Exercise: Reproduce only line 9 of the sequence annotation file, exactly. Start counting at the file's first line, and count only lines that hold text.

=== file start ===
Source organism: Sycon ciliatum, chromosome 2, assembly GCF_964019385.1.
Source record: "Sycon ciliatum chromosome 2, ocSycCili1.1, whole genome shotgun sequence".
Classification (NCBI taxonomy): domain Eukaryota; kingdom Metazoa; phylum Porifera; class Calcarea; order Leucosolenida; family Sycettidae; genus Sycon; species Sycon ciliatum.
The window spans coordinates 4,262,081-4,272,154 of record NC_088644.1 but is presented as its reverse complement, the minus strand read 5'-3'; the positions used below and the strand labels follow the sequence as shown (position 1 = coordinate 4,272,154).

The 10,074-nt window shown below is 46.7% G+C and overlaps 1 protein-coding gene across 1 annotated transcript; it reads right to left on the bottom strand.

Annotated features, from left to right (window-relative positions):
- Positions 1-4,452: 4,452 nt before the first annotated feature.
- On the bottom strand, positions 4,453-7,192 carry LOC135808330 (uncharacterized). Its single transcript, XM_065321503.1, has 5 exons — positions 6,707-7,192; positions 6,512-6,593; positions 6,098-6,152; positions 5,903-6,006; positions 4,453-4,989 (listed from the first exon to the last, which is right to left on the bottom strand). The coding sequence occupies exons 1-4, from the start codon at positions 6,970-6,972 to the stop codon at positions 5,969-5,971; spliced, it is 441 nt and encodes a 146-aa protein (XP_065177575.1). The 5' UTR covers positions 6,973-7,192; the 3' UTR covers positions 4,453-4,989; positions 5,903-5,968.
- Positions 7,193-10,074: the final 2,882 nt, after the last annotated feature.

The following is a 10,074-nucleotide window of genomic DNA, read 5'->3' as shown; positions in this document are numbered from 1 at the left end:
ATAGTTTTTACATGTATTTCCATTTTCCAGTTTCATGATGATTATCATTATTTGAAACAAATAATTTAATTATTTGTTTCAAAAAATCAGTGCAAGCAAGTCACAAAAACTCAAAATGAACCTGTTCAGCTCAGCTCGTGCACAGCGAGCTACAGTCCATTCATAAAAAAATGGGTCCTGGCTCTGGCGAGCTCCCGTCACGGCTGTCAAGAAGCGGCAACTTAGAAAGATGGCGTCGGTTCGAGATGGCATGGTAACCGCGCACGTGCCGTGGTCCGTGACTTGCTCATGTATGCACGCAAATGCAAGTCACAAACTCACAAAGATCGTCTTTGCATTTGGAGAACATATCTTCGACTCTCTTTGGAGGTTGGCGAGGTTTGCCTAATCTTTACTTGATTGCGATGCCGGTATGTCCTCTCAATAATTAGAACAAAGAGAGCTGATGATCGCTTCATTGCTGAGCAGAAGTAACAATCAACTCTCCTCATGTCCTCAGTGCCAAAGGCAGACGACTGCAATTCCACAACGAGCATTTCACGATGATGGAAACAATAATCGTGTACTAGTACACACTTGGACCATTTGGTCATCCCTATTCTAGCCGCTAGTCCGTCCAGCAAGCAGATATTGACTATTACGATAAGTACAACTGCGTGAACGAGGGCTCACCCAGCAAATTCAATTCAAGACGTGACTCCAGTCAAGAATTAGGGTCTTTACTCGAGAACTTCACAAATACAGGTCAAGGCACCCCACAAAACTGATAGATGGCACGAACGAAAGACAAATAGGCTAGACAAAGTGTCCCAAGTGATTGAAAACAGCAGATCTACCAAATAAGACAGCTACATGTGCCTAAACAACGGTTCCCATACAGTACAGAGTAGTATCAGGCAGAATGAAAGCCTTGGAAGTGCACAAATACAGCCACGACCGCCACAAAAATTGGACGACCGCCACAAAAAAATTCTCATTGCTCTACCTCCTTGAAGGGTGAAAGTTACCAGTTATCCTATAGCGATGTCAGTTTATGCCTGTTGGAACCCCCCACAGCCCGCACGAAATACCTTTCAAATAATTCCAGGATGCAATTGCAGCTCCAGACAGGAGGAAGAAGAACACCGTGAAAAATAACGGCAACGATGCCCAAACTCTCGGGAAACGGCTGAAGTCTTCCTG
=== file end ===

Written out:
- Positions 7,193-10,074: the final 2,882 nt, after the last annotated feature.